Color. Space. Race.
For many, the infinite ways that these three elements intersect — from where we live to the items we purchase to how we interact with one another — either goes largely unnoticed or, if one does stop to consider the sum effects of such dynamics, seems almost too complex to take on. But these are exactly the sort of questions that Chicago artist Amanda Williams has been asking — and answering — her entire life.
Born and raised in the city’s South Side Auburn-Gresham neighborhood to an accountant father and insurance executive mother, Williams attended the highly prestigious University of Chicago Laboratory School. It was, she says, on these commutes — between the sporadically disinvested South Side neighborhoods and the hallowed halls of what locals simply refer to as “Lab” — that she began forming many of the ideas that would ultimately shape her architectural and artistic practice.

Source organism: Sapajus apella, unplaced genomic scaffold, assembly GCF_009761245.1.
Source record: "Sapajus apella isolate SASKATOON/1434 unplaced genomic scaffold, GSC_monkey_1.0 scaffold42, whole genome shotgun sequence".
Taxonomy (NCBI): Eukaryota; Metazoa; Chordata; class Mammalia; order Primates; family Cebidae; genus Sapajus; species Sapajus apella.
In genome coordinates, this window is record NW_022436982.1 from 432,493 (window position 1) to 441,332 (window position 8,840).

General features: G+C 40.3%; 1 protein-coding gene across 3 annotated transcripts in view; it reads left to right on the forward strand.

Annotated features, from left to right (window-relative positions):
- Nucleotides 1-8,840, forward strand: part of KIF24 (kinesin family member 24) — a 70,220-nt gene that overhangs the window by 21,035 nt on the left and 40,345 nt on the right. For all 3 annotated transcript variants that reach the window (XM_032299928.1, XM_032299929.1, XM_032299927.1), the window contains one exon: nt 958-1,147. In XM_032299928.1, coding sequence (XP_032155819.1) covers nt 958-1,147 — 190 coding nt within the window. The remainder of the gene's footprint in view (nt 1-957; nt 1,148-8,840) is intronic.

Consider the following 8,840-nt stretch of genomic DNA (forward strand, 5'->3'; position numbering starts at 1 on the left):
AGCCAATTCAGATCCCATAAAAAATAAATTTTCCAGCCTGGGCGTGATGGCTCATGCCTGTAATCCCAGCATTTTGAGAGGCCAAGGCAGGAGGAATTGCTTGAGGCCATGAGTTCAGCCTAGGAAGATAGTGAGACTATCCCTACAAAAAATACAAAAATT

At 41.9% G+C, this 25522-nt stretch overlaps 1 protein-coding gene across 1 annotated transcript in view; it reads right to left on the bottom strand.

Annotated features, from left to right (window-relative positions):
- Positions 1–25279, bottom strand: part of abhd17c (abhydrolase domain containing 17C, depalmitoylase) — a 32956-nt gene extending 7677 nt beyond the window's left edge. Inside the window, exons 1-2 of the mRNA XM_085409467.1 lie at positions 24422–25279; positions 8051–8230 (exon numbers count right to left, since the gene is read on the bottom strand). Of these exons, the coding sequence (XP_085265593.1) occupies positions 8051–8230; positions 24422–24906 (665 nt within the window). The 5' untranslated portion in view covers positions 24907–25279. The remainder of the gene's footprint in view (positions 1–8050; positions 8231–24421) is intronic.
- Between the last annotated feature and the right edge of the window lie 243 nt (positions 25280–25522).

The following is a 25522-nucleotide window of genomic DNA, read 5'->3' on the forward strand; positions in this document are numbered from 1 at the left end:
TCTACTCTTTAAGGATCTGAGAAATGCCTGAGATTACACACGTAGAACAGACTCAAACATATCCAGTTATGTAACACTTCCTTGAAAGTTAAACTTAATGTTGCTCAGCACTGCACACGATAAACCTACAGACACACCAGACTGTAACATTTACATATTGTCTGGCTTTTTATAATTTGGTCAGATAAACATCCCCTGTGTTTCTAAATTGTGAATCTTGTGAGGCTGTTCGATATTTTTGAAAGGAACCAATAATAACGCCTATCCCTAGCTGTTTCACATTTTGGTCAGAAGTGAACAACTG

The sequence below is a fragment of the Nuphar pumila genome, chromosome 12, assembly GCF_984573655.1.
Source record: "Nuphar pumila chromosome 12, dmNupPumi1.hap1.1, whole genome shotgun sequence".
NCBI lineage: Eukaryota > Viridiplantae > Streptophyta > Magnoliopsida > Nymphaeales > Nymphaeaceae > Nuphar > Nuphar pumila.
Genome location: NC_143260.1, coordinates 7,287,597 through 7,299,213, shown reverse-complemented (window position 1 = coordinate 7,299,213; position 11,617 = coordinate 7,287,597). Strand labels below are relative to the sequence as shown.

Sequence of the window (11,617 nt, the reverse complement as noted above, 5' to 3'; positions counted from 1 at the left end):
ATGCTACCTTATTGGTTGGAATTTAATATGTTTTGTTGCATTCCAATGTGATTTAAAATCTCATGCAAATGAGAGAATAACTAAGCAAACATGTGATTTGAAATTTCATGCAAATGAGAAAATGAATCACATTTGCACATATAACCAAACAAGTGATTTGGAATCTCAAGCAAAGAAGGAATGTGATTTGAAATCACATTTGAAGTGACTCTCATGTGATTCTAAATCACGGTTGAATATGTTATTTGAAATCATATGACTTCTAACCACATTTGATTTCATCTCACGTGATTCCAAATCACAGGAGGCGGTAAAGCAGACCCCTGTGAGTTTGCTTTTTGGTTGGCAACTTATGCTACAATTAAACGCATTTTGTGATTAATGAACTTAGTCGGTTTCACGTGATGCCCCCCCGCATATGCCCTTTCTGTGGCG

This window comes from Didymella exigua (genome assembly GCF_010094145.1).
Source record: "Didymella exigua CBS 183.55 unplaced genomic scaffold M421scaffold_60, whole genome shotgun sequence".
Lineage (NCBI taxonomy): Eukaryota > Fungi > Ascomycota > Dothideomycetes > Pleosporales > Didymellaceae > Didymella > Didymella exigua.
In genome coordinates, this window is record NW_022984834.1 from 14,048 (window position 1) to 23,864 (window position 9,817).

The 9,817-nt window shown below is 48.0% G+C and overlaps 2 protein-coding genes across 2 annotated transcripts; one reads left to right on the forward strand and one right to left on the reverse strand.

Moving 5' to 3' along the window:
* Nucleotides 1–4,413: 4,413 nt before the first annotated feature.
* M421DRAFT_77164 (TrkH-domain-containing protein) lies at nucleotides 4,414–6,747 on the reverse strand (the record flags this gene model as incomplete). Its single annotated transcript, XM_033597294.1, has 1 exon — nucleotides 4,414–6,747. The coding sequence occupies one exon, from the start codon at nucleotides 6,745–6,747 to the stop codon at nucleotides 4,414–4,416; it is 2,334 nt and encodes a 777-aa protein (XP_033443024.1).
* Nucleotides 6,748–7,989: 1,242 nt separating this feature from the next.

“There was something very influential about moving through space like that,” says Williams, who now lives in the near-South Side neighborhood of Bronzeville with her husband and two daughters. “The disparities were so visually obvious. Even as a child without the vocabulary to describe it, there was an understanding that all space is not created equal and that there was, as people said, at least two Chicagos.